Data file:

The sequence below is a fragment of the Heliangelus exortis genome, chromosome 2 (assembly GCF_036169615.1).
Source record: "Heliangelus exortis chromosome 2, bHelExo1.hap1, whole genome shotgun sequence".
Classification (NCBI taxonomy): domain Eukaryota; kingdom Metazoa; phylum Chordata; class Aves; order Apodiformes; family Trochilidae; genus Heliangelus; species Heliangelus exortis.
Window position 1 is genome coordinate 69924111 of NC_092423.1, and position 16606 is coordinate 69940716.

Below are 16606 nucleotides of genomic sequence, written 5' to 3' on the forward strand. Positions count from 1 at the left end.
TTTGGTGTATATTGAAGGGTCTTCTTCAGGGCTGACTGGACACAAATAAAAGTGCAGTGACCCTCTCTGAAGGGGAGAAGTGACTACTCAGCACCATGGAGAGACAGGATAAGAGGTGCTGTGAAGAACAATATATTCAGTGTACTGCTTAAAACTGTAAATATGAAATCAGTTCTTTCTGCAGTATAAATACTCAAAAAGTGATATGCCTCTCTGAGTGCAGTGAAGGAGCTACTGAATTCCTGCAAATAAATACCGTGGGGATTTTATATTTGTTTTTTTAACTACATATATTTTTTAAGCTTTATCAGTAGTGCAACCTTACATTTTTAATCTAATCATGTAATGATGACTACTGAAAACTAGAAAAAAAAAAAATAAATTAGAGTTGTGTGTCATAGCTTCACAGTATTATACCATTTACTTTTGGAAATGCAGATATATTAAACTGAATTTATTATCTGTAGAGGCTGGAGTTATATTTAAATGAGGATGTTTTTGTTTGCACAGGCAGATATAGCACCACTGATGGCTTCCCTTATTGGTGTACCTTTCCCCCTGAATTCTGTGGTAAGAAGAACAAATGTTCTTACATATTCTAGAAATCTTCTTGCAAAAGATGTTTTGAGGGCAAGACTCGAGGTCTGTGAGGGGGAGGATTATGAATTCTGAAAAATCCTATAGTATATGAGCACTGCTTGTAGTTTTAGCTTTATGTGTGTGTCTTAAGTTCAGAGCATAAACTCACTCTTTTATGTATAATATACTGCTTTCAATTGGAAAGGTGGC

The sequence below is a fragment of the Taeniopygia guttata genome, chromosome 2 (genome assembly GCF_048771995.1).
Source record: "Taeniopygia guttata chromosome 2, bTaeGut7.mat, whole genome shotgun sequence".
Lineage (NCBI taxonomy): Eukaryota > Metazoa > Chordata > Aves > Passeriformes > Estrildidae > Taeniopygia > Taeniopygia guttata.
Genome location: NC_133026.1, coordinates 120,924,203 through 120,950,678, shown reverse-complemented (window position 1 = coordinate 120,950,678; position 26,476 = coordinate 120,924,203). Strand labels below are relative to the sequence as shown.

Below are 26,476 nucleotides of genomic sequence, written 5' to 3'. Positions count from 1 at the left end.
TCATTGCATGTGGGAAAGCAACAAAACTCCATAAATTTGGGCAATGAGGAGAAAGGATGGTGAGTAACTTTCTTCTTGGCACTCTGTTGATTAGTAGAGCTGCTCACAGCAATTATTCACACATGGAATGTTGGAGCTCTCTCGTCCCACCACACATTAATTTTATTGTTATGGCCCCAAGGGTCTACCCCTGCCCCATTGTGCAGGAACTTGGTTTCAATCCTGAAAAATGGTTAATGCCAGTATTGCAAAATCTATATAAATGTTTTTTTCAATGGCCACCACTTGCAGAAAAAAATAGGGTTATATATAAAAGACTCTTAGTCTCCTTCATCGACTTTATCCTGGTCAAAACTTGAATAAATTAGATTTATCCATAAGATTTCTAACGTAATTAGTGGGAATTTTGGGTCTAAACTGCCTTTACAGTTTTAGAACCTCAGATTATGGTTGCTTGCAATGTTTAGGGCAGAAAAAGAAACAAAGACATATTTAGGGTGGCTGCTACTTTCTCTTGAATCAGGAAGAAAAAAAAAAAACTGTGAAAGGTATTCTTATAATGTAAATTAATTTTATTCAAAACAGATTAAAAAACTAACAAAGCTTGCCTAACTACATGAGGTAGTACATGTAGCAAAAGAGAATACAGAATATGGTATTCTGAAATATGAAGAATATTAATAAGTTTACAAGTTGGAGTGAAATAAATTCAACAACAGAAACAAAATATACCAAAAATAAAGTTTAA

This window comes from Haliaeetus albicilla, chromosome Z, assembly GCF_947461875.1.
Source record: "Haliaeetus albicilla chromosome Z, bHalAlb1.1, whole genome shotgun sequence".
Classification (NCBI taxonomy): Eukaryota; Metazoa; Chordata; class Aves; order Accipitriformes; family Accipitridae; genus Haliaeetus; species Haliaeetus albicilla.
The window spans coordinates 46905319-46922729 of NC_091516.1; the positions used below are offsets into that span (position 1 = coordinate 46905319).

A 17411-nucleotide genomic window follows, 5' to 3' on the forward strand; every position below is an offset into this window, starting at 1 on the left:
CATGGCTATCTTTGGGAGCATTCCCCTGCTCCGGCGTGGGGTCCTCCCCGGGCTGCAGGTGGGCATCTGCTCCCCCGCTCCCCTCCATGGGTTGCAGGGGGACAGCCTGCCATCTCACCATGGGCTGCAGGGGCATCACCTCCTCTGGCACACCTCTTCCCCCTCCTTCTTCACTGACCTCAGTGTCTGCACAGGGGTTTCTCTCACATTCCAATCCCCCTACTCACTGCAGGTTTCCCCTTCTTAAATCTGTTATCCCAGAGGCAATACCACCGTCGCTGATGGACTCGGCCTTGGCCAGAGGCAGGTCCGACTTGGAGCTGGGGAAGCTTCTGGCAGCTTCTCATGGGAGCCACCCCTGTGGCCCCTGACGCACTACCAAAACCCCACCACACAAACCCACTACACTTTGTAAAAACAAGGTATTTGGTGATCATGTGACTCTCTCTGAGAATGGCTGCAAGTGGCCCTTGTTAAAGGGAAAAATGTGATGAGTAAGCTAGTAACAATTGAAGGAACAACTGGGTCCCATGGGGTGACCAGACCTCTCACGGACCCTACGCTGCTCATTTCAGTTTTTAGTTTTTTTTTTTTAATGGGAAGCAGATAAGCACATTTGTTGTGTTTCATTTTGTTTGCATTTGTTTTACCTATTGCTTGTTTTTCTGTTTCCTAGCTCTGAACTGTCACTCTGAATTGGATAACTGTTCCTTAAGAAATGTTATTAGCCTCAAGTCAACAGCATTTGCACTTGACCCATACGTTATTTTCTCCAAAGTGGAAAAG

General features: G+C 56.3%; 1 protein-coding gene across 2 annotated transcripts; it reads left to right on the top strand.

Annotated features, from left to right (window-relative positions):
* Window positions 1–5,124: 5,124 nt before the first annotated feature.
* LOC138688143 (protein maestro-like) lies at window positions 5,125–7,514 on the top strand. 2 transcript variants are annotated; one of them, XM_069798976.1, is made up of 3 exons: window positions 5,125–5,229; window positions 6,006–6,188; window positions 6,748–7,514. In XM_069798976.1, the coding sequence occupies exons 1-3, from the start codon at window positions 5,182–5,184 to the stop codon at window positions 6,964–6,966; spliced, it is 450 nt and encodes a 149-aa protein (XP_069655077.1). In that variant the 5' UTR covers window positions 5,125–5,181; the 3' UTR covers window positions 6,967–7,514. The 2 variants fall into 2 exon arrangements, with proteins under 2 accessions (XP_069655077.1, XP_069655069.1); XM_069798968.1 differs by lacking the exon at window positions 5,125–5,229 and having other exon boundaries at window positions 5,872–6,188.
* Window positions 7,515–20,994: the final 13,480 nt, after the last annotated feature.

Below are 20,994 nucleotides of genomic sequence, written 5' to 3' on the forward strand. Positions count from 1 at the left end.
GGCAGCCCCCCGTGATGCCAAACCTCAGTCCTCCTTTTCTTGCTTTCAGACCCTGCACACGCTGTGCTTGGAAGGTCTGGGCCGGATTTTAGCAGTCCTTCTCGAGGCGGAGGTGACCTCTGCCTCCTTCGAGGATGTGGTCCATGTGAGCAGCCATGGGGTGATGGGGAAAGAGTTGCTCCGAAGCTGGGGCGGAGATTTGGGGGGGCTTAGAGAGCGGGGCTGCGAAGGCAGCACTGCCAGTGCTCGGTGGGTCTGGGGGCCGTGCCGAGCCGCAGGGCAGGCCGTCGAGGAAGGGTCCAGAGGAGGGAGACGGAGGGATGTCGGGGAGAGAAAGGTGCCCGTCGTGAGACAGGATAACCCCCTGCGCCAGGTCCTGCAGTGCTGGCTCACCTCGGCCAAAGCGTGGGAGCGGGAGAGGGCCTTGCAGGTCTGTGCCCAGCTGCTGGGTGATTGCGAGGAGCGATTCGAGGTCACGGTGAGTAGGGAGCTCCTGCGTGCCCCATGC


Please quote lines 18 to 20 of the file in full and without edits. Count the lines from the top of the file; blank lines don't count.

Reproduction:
CATGGCTATCTTTGGGAGCATTCCCCTGCTCCGGCGTGGGGTCCTCCCCGGGCTGCAGGTGGGCATCTGCTCCCCCGCTCCCCTCCATGGGTTGCAGGGGGACAGCCTGCCATCTCACCATGGGCTGCAGGGGCATCACCTCCTCTGGCACACCTCTTCCCCCTCCTTCTTCACTGACCTCAGTGTCTGCACAGGGGTTTCTCTCACATTCCAATCCCCCTACTCACTGCAGGTTTCCCCTTCTTAAATCTGTTATCCCAGAGGCAATACCACCGTCGCTGATGGACTCGGCCTTGGCCAGAGGCAGGTCCGACTTGGAGCTGGGGAAGCTTCTGGCAGCTTCTCATGGGAGCCACCCCTGTGGCCCCTGACGCACTACCAAAACCCCACCACACAAACCCACTACACTTTGTAAAAACAAGGTATTTGGTGATCATGTGACTCTCTCTGAGAATGGCTGCAAGTGGCCCTTGTTAAAGGGAAAAATGTGATGAGTAAGCTAGTAACAATTGAAGGAACAACTGGGTCCCATGGGGTGACCAGACCTCTCACGGACCCTACGCTGCTCATTTCAGTTTTTAGTTTTTTTTTTTTAATGGGAAGCAGATAAGCACATTTGTTGTGTTTCATTTTGTTTGCATTTGTTTTACCTATTGCTTGTTTTTCTGTTTCCTAGCTCTGAACTGTCACTCTGAATTGGATAACTGTTCCTTAAGAAATGTTATTAGCCTCAAGTCAACAGCATTTGCACTTGACCCATACGTTATTTTCTCCAAAGTGGAAAAG

General features: G+C 56.3%; 1 protein-coding gene across 2 annotated transcripts; it reads left to right on the top strand.

Annotated features, from left to right (window-relative positions):